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Old 02-27-2007, 03:27 PM   #1
barkout
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Registered: Dec 2005
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Disk Imaging Products for Linux


Hi folks, I have been asked to come up with some solutions in regards to a mixed Windows/Linux environment which I am currently managing. The client wants the ability to create/store OS images on a central server.

On the Linux side Symantec Ghost is not exactly a surefire method (from what I have read and tried). I have read some of the articles regarding using Ghost for Linux or the dd command for this purpose, but I wanted to know from sysadmins in a mixed environment, which tool has been the best for you (for both Windows/Linux). Should I go the imaging route or should I consider using bare metal recovery products instead

Any experiences that you care to share would be appreciated. Thank you.
 
Old 02-27-2007, 04:48 PM   #2
MS3FGX
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I have found Ghost for Unix and Ghost for Linux very effective at creating images and storing them over the network. The best part is that the server side needs only be a standard FTP server, so you don't have to worry about getting some proprietary server software installed and updated.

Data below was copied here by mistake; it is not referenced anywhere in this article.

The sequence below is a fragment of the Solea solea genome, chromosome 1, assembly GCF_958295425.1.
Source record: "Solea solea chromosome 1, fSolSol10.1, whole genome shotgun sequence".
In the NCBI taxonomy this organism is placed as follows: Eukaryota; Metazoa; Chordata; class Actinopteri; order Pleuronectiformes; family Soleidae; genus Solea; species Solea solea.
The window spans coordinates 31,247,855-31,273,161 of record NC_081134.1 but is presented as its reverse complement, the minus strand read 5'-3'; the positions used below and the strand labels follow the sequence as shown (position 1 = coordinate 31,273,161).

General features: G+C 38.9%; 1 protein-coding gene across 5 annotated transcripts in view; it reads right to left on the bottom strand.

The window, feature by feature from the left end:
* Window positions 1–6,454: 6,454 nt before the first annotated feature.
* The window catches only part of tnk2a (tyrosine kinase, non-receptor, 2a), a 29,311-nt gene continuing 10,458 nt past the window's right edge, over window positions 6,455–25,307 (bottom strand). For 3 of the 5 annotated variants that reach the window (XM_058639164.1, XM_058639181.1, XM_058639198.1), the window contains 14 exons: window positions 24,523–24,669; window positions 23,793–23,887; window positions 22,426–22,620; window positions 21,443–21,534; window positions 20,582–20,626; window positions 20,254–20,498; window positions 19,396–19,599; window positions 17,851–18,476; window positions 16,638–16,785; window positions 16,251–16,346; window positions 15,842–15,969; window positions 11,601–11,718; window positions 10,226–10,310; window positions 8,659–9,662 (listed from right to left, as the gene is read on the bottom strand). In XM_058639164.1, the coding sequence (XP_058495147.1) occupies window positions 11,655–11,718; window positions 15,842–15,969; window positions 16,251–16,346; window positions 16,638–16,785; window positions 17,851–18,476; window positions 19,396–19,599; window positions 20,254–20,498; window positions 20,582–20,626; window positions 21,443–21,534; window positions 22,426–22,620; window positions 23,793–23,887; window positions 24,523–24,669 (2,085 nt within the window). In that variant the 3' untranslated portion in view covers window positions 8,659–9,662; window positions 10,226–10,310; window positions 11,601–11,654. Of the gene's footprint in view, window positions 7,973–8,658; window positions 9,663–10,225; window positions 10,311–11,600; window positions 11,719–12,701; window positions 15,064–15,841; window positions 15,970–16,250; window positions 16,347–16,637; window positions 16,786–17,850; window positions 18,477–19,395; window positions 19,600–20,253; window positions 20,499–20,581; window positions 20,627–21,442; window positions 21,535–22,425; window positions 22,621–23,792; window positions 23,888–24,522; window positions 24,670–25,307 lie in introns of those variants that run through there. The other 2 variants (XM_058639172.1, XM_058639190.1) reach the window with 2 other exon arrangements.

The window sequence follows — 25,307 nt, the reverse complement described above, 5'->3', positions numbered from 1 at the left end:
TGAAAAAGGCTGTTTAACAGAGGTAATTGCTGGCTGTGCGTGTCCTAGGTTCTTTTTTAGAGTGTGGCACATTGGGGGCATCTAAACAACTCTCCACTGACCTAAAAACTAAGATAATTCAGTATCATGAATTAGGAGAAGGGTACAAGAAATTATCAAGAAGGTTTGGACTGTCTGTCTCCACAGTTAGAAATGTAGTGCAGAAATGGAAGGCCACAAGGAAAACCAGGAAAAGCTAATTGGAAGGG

I have used both G4U and G4L to create and restore images of Linux and Windows machines many many times without any problems. Personally I like to use G4U simply because of the controversy around G4L. But I often find that the driver support on G4L is better, not to mention actually having a GUI (G4U is all command line), so I have to put my morals aside occasionally.

Another great program is partimage. I find this is more effective for Windows systems, since you can only make an image of one partition at a time, rather than the entire disk (which 90% of Windows installs are). Partimage has it's own server software, but you could just as easily mount a NFS share off of your main server and backup/restore to that if you would rather go that route.

If you want to stick with only one program for all OS's, then I would definitely go for G4U/G4L. Download both of them, run a test backup, and find out which one you feel more comfortable with. They both use the exact same methods (dd of the drive pushed out to FTP) so there should be no performance differences, it is just a matter of preference. In fact, I suspect the resulting images would work with either program, but I have not personally tried it.
 
Old 02-27-2007, 04:52 PM   #3
alienux
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I've had a lot of success using Acronis.
 
  


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